Turner’s book is one of a kind, but he is not alone. In the past two decades, there has been a systematic interest in reviving and providing philology with a wider currency. And a simultaneous emphasis on literary historicism is back with a vengeance. The New Philology movement (though still disparate, the votaries hold a lot of sway within the academia) broadens the ambit of its own lineage, say, by not looking at manuscripts from the perspective of text and language alone. Visual images, annotations of various forms like captions, rubrics, glosses and interpolations have now emerged as key areas to explore within philology. The division between a text editor and an art historian is untenable, a new batch of younger scholars feel. Artists and artisans have always been together: poet, scribe, illuminator, rubricator, commentator, all in an act of creation and therefore interpretation, of text/texts. Collective effort and interartistic rivalries interest philologists now. For instance, in medieval studies, there is a remarkable inter-textual possibility when a painted miniature, poetic text, and copies of manuscript (or digital versions now) are studied, placing them alongside. The verbal and visual mediums vie with each other and the scope of parsing and classifying is immense. This is what a contemporary philologist will call the Manuscript Matrix or the Illuminated Matrix. Manuscript matrices are places of radical contingencies—of representation, chronology and perception. They reveal and conceal pulsations of the mystical which are also historical.Such matrix cultivate diversity and variance—an original impulse of philological scholarship. Around thirty years ago Paul de Man, in a prescient essay ‘The Return of Philology’ (collected in The Resistance to Theory, 1986), referred to the scholar Rueben Brower and pronounced: “Mere reading, it turns out, prior to any theory, is able to transform critical discourse in a manner that would appear deeply subversive to those who think of the teaching of literature as a substitute for the teaching of theology, ethics, psychology, or intellectual history. Close reading accomplishes this often in spite of itself because it cannot fail to respond to structures of language which it is the more or less secret aim of literary teaching to keep hidden”. This is what is said, in sheer appreciation about a kind of a transformative philological scholar, by one of the foremost deconstructionists of 20th century. For, de Man is one of the most rigorous of Western textual scholars that the previous century had produced. But he was also sworn to resistant thinking. In a slightly different way, this is exactly what Lee Patterson, another stellar historicist, keeps on arguing about scholarship, though interpretive resistance is not his objective. Patterson’s Negotiating the Past: The Historical Understanding of Medieval Literature (1987), a field-shaping monograph that both argued for and modeled the power of historicist philology to medieval literature. This book is followed by a more recent anthology, focusing primarily on methodological concerns, under the title Acts of Recognition: Essays on Medieval Culture (2010). Not only does Patterson consider the relationship between exegetics and new criticism but also adumbrates more current discussions of exegetics and formalisms. His works remain an eloquent reminder that medieval literary studies must continue to be both theoretically engaged and “responsive to the demands of history.”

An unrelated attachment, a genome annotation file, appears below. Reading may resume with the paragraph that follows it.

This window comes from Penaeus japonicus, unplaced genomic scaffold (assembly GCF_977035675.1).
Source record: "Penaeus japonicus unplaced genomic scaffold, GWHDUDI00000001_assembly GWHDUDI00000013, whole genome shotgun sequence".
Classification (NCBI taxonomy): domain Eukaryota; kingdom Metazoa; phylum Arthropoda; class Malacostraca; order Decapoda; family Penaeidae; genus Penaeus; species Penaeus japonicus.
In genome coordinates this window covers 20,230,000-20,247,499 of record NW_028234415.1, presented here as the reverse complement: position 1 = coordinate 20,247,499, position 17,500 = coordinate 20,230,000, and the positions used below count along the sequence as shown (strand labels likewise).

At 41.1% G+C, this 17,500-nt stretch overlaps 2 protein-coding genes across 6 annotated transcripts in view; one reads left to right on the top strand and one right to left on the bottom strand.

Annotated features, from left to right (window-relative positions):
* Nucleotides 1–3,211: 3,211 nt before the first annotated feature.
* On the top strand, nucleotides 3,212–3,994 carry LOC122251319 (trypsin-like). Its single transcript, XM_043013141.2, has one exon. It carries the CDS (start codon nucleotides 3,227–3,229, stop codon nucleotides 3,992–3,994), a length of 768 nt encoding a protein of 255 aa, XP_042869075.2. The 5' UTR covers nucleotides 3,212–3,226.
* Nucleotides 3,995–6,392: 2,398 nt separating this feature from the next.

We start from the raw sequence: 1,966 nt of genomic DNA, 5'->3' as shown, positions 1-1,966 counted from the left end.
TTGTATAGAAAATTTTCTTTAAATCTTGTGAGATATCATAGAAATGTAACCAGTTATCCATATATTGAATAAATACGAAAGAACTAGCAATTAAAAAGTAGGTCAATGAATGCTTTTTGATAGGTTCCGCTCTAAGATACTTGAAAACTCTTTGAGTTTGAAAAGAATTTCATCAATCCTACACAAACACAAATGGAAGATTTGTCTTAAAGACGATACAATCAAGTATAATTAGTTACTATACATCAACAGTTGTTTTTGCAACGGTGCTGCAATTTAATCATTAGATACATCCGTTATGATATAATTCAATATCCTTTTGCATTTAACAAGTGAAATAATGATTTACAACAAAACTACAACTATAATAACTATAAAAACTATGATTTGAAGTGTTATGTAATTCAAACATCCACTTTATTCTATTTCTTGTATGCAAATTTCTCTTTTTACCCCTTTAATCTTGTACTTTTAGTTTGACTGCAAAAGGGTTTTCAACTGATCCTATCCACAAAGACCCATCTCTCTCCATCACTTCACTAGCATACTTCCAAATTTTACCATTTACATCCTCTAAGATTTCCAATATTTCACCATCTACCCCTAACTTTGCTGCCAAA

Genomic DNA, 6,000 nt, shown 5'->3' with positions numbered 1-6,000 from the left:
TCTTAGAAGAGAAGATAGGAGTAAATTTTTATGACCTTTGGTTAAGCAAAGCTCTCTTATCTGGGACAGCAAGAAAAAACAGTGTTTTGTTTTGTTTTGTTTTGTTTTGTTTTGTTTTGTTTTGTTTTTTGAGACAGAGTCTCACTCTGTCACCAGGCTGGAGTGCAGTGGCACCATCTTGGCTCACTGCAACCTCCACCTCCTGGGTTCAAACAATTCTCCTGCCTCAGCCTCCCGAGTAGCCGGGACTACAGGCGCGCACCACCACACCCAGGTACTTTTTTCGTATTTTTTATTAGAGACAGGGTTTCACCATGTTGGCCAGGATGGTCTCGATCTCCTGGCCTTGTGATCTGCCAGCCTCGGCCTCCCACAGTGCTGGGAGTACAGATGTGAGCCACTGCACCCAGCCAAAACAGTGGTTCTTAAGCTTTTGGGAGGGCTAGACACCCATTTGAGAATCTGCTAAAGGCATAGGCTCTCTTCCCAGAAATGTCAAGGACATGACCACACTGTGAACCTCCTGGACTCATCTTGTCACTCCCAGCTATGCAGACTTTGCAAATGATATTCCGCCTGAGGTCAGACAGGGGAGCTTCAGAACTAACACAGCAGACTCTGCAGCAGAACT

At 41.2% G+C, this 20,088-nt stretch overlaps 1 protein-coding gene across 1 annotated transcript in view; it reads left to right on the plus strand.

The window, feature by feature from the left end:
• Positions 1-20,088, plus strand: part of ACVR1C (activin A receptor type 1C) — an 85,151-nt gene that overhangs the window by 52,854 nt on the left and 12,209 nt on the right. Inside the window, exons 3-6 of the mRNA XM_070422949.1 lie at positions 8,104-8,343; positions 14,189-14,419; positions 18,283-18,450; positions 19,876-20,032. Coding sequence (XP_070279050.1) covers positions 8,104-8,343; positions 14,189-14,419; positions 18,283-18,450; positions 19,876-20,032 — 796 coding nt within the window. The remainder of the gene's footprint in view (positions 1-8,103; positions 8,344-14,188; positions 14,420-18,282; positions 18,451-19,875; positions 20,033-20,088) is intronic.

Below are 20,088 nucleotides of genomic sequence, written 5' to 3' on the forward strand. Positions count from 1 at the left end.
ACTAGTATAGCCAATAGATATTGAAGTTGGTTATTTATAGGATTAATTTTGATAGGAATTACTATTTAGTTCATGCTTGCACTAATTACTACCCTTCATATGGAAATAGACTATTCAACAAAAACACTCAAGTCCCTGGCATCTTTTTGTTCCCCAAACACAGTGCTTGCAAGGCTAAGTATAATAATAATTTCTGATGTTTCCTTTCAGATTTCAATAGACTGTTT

Then there is Hans Ulrich Gumbrecht’s The Powers of Philology: Dynamics of Textual Scholarship (2003), which argues for a return to this tradition as an alternative to an often free-floating textual interpretation and to the more recent redefinition of literary studies as “cultural studies” and Haruko Momma’s more accessible From Philology to English Studies: Language and Culture in the Nineteenth Century, (2015). Momma is more concerned with colonial antiquarian interests and encounters in defining the field of philology. And if Turner had missed the inner working and the true comparative framework of other philological traditions—a book has arrived tailor-made just for that: World Philology (2015) edited by Sheldon Pollock, Benjamin Elman and Ku-ming Kevin Chang. Undoubtedly one suffers from a fantastic sense of déjà vu —the figures of Gobineau and Renan loom large and the possibility of yet another cycle of imperial sweep through a new knowledge industry in the brave new world could be working silently.